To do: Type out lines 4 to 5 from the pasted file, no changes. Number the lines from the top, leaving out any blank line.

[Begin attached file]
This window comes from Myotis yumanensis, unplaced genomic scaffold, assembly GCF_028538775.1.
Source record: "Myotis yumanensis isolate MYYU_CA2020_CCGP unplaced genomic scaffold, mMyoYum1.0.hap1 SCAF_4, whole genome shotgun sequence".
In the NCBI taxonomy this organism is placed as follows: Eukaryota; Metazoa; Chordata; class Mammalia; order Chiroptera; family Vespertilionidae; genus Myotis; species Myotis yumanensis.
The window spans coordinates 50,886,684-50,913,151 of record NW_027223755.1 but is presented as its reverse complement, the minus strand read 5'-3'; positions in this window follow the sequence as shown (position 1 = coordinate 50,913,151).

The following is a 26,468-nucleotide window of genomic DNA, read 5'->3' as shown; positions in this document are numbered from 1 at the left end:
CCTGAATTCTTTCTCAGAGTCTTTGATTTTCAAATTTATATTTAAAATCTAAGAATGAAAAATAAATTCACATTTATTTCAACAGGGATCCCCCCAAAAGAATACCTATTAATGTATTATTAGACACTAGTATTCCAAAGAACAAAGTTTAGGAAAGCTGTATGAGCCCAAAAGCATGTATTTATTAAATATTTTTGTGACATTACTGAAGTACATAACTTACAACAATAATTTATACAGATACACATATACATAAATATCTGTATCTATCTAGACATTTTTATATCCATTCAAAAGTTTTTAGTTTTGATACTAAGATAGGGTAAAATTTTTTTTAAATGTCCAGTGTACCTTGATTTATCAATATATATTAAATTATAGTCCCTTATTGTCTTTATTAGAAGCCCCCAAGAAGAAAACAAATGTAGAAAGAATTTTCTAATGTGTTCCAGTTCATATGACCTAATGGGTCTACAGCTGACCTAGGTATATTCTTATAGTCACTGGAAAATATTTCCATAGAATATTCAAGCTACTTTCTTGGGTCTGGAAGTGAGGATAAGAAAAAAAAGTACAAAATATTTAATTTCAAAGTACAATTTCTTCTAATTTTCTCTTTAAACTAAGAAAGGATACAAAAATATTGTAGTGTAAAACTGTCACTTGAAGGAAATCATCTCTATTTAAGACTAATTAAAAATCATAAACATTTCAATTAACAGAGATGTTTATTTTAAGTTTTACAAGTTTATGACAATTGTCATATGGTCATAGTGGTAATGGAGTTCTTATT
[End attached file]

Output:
The window spans coordinates 50,886,684-50,913,151 of record NW_027223755.1 but is presented as its reverse complement, the minus strand read 5'-3'; positions in this window follow the sequence as shown (position 1 = coordinate 50,913,151).

The following is a 26,468-nucleotide window of genomic DNA, read 5'->3' as shown; positions in this document are numbered from 1 at the left end: